Introduction

Quantum Zeno Effect states that a system cannot alter its state while being observed. It is a feature of the quantum world, where frequent measurement of a particle can stop its time evolution. It can be explained in simple words on the basis of daily observations. For example,  it feels like it takes longer to complete a minute than usual when you are observing a clock. Another example is that it takes more time for water to boil in a boiling container when it is being observed.

To explain the Zeno-effect we can take the example of an electron transition. When an electron jumps from higher to lower energy level it emits light. This is called spontaneous emission. But, when the movement of the electron is “observed” the Quantum Wave Function collapses and the electron returns to its excited state. The frequent measurement of the electron slows down the decaying process. But,   Zeno effect be acquired, the measurement has to be done really fast, around a thousand times a second.

In the year 1977, another possibility was put forth that the frequent measurement could also accelerate the decaying process, called Anti-Zeno Effect. A system can acquire either Zeno effect or Anti-Zeno effect. It is much like Schrödinger’s Cat. Imagine an unstable quantum system. Before being measured, it is in superposition of two states. Take as an example for the two states Up and Down. But the moment it is measured the wave function collapses and it acquires a definite state, either Up or Down.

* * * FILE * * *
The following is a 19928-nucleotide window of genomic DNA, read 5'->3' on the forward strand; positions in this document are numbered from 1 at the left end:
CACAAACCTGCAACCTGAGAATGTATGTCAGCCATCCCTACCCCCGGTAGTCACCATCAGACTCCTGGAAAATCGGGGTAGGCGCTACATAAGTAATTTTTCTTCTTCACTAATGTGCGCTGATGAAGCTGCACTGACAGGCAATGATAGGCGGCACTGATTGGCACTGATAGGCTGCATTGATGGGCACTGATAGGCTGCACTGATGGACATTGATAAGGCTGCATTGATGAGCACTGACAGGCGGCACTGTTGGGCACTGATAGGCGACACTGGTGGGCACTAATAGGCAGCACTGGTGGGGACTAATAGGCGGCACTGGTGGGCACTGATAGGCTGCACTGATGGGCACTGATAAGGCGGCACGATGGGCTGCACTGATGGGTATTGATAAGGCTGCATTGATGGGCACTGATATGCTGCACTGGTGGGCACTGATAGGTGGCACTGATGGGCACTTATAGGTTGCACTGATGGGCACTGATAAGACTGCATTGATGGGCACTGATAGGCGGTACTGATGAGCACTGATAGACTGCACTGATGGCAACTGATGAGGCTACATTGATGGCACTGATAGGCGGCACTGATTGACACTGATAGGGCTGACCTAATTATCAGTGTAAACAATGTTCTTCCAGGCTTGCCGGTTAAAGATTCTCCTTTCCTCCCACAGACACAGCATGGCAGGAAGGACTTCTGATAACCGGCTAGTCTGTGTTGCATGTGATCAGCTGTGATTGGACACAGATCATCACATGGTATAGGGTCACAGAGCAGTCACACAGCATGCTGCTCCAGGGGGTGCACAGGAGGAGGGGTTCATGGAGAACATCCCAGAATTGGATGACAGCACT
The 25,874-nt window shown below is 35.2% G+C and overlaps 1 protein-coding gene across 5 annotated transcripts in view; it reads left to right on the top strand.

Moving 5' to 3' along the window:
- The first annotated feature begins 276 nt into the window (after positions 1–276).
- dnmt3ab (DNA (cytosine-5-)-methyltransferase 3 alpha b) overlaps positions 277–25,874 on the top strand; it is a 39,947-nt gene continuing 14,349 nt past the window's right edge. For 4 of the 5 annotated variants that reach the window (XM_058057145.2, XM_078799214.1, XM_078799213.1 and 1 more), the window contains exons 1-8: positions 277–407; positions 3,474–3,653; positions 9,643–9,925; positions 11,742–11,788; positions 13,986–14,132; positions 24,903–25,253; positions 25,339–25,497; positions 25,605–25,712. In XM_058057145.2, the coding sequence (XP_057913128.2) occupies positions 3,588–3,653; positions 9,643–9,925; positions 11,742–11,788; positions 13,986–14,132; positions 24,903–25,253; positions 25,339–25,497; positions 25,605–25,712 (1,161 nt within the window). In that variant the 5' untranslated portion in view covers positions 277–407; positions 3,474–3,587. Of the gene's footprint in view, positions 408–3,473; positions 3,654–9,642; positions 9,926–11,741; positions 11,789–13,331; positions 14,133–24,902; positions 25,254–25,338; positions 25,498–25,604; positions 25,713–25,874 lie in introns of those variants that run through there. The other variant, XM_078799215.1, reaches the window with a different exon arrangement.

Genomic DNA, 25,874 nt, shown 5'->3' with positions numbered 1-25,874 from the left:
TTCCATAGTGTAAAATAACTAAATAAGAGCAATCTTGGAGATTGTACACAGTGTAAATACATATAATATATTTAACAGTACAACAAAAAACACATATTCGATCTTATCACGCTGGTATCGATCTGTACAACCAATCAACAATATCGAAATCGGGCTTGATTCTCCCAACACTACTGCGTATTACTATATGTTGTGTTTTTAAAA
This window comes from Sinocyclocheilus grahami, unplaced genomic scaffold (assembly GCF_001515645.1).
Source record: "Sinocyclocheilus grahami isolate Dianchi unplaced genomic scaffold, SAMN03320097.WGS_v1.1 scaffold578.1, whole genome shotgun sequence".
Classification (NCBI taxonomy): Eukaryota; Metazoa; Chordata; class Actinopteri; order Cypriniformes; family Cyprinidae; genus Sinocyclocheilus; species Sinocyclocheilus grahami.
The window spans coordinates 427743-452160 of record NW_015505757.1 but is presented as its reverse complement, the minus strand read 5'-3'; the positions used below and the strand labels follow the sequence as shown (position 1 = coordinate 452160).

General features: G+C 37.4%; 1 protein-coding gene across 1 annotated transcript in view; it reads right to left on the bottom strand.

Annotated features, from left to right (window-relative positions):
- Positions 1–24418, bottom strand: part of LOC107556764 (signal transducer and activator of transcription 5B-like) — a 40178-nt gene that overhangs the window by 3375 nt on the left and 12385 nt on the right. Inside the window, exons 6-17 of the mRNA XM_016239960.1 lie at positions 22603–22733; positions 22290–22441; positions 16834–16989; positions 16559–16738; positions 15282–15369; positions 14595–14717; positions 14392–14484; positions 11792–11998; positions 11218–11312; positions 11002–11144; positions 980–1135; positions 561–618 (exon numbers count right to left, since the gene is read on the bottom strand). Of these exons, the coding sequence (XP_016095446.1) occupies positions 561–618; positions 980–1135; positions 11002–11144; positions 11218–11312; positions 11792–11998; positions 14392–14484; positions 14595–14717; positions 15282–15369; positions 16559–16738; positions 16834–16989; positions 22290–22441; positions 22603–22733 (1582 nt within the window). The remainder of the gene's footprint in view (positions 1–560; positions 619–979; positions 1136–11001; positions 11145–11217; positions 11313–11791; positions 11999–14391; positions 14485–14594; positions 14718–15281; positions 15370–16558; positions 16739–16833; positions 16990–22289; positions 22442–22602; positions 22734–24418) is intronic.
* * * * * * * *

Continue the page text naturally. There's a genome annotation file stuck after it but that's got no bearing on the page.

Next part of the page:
Zeno effect in experiments

In 1989, an experiment was performed where 5000 Beryllium cations were surrounded by an electric and magnetic field in a Penning trap and laser cooled to below 250 microkelvins (near absolute zero).  A resonant radio frequency magnetic field was applied, causing a jump from ground state to excited state. A bunch of ultraviolet pulses were fired and the ion traps were observed. The results were in favor; there was a significant reduction in the transition.

In 2001, Mark Raizen successfully observed the quantum Zeno effect as well as the anti-Zeno effect. They used ultracold sodium atoms to perform quantum tunneling and observed suppression as well as acceleration.

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